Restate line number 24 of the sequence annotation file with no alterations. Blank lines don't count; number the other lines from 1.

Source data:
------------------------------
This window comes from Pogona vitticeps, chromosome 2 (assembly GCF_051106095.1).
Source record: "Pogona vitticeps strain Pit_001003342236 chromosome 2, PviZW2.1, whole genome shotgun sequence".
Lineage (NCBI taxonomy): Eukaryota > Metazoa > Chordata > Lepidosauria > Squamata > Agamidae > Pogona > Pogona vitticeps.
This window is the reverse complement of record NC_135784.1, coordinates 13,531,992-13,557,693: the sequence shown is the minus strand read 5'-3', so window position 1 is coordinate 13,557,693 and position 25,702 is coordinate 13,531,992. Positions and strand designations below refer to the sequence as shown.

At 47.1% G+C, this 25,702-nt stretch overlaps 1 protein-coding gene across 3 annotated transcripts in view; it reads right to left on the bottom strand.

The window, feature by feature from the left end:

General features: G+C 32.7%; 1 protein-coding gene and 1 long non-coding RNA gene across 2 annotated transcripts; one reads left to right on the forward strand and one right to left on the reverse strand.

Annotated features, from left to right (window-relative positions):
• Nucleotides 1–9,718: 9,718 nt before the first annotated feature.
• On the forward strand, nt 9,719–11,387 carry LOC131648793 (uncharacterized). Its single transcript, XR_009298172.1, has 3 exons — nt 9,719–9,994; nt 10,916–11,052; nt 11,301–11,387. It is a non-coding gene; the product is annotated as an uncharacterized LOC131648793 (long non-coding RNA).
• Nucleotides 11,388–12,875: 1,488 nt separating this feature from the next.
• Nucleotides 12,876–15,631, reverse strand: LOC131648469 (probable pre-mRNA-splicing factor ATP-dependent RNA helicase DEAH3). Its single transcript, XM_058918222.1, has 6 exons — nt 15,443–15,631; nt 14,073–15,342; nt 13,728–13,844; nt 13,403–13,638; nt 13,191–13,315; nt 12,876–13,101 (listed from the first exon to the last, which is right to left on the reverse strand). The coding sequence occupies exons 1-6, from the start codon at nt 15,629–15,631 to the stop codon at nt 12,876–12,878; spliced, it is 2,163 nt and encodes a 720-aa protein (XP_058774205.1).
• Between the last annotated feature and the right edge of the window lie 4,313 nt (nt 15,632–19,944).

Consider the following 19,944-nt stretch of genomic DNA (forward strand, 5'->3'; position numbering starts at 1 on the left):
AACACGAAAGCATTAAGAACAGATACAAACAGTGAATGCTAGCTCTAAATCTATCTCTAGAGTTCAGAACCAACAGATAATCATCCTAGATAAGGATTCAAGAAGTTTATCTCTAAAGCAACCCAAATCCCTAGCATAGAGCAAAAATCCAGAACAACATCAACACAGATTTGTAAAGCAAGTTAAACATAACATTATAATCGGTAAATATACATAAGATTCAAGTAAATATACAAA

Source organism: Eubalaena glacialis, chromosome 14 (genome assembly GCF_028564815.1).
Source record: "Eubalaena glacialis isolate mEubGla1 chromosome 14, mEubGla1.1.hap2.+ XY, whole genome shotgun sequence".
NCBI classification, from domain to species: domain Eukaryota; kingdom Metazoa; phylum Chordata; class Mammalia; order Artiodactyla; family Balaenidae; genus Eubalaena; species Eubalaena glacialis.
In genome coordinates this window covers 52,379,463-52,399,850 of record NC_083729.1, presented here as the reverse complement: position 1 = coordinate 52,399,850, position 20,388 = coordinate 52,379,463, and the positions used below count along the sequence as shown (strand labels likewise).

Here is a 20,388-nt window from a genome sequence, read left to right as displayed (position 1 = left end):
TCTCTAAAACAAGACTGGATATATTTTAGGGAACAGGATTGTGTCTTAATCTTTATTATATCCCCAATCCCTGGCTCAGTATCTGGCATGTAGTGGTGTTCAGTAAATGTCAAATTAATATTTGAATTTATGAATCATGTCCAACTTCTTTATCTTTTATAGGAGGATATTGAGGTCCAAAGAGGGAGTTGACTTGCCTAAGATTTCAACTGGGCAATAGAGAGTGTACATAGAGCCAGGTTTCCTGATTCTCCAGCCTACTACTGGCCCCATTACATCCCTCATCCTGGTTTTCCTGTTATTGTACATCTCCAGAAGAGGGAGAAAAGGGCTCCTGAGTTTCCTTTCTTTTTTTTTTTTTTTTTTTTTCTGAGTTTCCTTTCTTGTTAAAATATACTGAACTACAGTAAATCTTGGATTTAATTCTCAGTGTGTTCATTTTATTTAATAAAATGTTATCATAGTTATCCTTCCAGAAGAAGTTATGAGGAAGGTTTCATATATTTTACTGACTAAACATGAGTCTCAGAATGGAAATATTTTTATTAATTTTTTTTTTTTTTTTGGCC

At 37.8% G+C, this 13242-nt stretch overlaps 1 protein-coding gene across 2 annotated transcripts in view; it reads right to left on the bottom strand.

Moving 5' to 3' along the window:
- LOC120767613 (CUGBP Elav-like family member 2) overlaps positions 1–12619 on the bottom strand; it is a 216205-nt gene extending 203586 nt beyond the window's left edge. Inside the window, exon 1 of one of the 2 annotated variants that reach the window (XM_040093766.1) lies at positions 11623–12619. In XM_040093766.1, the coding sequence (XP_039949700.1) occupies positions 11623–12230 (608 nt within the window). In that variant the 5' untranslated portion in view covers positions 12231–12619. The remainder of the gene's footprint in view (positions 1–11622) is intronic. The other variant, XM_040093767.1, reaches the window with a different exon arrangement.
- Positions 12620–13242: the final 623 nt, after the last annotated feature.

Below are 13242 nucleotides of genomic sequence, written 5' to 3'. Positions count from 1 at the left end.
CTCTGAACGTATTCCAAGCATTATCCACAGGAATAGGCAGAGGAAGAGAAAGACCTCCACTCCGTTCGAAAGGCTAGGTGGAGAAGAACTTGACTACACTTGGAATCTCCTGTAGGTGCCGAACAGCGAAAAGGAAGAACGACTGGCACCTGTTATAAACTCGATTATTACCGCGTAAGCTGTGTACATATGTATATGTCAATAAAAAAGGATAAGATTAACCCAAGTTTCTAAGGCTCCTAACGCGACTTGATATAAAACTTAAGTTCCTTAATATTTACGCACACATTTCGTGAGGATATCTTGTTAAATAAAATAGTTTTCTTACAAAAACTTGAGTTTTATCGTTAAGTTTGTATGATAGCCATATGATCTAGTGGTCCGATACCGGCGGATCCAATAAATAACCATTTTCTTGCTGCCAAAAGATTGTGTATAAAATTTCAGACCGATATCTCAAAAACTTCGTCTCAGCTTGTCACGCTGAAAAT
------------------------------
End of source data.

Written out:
- LOC120767613 (CUGBP Elav-like family member 2) overlaps positions 1–12619 on the bottom strand; it is a 216205-nt gene extending 203586 nt beyond the window's left edge. Inside the window, exon 1 of one of the 2 annotated variants that reach the window (XM_040093766.1) lies at positions 11623–12619. In XM_040093766.1, the coding sequence (XP_039949700.1) occupies positions 11623–12230 (608 nt within the window). In that variant the 5' untranslated portion in view covers positions 12231–12619. The remainder of the gene's footprint in view (positions 1–11622) is intronic. The other variant, XM_040093767.1, reaches the window with a different exon arrangement.